Now, this is quite a good line, if not particularly original but the trouble is that we have not met Julia’s mother nor seen her tits and nor has there been any previous reference to either of them (mother or tits). Which suggests that the screen-writer Greta Gerwig – who also directs – thought of this line and then had to find a way to shoe-horn it into the film, where it hangs suspended, faintly tittering but a propos of nothing. There are a few other good lines – ‘you’ll have plenty of time to have un-special sex,’ – Kyle tells her after their first fumble, but nothing that brings you up short with the depth of its insight or the power of its poetry.
It’s a not-bad film which bows under the weight of expectation, like a ceiling when a pipe has burst. But at least the ceiling doesn’t collapse; it holds steady until a better film comes along.
Tenerife is not a pretty place. The roads are busy, many drivers are inconsiderate, the traffic heavy, the road surface often rutted and pitted, the resorts are crowded and bloated, the beaches stony and the food bland.
There is no culture, no history, no beauty, no style, no design, no interesting architecture, nothing twee, nothing cute. The land has been raped, deforested, ploughed and beaten, scratched and scarred like self-harmed arms. The roads go from A to B, the easiest and quickest route for the taxis to take the bargain loving Brits, Swedes, Germans and Russians to their little place in the sun.
The weather is what brings everyone to Tenerife. The sun usually shines, and the sky is blue, the few clouds are white and fluffy, and at most times of the year pale western skin has a chance to burn and blister and crack.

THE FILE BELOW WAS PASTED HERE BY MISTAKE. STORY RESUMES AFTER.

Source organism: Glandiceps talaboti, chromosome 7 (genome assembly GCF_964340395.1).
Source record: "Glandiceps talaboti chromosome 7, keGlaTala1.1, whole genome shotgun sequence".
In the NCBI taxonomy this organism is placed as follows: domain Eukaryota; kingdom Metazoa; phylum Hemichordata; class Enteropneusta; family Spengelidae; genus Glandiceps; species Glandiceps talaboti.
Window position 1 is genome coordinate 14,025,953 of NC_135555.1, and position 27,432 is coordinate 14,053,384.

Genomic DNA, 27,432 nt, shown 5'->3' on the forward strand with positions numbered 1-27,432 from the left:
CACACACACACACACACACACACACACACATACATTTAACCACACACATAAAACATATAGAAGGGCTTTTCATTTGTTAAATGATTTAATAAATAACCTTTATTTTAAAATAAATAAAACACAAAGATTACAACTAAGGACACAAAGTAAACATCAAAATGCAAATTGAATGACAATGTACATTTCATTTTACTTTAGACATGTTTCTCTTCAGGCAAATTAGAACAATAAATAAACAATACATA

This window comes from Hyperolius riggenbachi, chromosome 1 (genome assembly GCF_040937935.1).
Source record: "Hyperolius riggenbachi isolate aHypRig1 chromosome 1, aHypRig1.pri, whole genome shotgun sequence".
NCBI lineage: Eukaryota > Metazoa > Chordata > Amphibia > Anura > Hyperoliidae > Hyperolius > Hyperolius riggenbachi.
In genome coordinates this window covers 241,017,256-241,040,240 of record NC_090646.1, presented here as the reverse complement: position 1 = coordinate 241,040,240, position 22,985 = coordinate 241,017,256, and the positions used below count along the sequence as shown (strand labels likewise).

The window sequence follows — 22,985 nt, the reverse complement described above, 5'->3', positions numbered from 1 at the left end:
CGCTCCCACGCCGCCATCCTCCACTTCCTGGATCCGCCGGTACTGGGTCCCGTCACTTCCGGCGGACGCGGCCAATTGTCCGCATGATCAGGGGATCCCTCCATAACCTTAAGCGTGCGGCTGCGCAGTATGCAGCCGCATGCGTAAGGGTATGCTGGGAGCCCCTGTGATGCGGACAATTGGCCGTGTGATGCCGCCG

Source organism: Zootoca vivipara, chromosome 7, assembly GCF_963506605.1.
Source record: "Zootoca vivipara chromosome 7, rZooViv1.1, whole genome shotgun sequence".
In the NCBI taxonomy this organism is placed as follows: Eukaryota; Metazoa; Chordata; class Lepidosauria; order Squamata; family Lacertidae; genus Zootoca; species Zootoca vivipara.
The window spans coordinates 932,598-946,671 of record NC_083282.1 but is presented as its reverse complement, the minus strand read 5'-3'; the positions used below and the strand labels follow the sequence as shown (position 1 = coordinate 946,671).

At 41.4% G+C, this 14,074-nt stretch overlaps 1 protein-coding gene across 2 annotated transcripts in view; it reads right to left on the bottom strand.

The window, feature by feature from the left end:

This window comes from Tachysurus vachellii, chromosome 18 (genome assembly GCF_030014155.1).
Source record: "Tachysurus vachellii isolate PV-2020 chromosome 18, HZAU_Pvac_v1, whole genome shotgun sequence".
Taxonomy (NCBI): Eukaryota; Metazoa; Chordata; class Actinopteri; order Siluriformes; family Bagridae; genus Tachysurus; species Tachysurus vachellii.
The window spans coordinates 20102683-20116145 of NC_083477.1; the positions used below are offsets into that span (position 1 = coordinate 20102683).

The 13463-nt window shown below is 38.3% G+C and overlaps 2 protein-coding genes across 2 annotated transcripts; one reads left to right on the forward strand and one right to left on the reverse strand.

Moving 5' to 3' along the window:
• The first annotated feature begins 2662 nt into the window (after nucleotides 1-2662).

But Mt Teide is fabulous. Teide is Tenerife – a great volcanic, sprawling snow-capped mountain with flowing lower slopes. Escape the dreary, crowded seaside resorts (preferably by bicycle) and head up into the hills, away from the town, and everything changes. There is a kind of peace, although punctuated by tour buses, hire cars and quad bikes, but the air is clear and clean and sweet-smelling.
On a bike you can climb from the seaside of Los Cristianos up, up and up to 7500 feet, through the remnants of the pine forests, above the clouds and around the lower slopes until you turn a corner and emerge into a bare volcanic landscape with the snow-capped majesty of the peak ahead of you.
You can’t cycle all the way up to the peak – that is another 1000 feet higher but there is a cable-car, although it wasn’t running while we were there. Up here, alone with the stars and the wind in this bare brown lunar landscape is the Parador de Canadas where the pro cycling teams stay for their training.
You can pause in their busy café and queue for cans of coke and ham and cheese baguettes which you will need after your climb. Then turn around and head into the buffeting, cruel, icy wind and down and down and down and down on sweeping fast-flowing roads with no need to stop until you reach the sea again.
There is little attractive about the villages you ride through – San Miguel, Granadilla, Villaflor – no obvious historic heart, no pretty streets, no quaint shops selling perfume or local crafts.